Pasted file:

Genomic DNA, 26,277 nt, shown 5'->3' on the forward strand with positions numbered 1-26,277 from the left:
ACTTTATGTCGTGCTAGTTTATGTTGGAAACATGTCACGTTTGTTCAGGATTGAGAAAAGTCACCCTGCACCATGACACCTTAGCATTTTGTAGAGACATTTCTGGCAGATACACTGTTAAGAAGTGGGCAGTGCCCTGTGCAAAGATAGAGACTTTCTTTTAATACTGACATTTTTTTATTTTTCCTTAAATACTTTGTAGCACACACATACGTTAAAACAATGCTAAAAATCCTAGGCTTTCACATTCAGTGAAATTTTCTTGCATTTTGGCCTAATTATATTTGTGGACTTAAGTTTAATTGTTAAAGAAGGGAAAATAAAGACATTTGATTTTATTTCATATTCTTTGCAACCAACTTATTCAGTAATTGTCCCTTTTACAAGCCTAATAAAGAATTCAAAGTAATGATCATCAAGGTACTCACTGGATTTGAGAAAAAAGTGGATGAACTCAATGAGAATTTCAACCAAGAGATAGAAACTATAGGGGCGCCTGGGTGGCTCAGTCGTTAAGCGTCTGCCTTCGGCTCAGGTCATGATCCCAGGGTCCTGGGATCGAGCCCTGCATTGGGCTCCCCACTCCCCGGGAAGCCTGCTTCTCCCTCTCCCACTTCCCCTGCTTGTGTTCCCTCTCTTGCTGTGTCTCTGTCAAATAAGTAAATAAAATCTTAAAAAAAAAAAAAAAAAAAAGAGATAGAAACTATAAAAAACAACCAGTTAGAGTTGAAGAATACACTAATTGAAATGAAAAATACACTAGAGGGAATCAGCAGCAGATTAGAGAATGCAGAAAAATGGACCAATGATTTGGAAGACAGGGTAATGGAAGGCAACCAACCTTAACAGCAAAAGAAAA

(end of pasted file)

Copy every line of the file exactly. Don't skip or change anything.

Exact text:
Genomic DNA, 26,277 nt, shown 5'->3' on the forward strand with positions numbered 1-26,277 from the left:
ACTTTATGTCGTGCTAGTTTATGTTGGAAACATGTCACGTTTGTTCAGGATTGAGAAAAGTCACCCTGCACCATGACACCTTAGCATTTTGTAGAGACATTTCTGGCAGATACACTGTTAAGAAGTGGGCAGTGCCCTGTGCAAAGATAGAGACTTTCTTTTAATACTGACATTTTTTTATTTTTCCTTAAATACTTTGTAGCACACACATACGTTAAAACAATGCTAAAAATCCTAGGCTTTCACATTCAGTGAAATTTTCTTGCATTTTGGCCTAATTATATTTGTGGACTTAAGTTTAATTGTTAAAGAAGGGAAAATAAAGACATTTGATTTTATTTCATATTCTTTGCAACCAACTTATTCAGTAATTGTCCCTTTTACAAGCCTAATAAAGAATTCAAAGTAATGATCATCAAGGTACTCACTGGATTTGAGAAAAAAGTGGATGAACTCAATGAGAATTTCAACCAAGAGATAGAAACTATAGGGGCGCCTGGGTGGCTCAGTCGTTAAGCGTCTGCCTTCGGCTCAGGTCATGATCCCAGGGTCCTGGGATCGAGCCCTGCATTGGGCTCCCCACTCCCCGGGAAGCCTGCTTCTCCCTCTCCCACTTCCCCTGCTTGTGTTCCCTCTCTTGCTGTGTCTCTGTCAAATAAGTAAATAAAATCTTAAAAAAAAAAAAAAAAAAAAGAGATAGAAACTATAAAAAACAACCAGTTAGAGTTGAAGAATACACTAATTGAAATGAAAAATACACTAGAGGGAATCAGCAGCAGATTAGAGAATGCAGAAAAATGGACCAATGATTTGGAAGACAGGGTAATGGAAGGCAACCAACCTTAACAGCAAAAGAAAA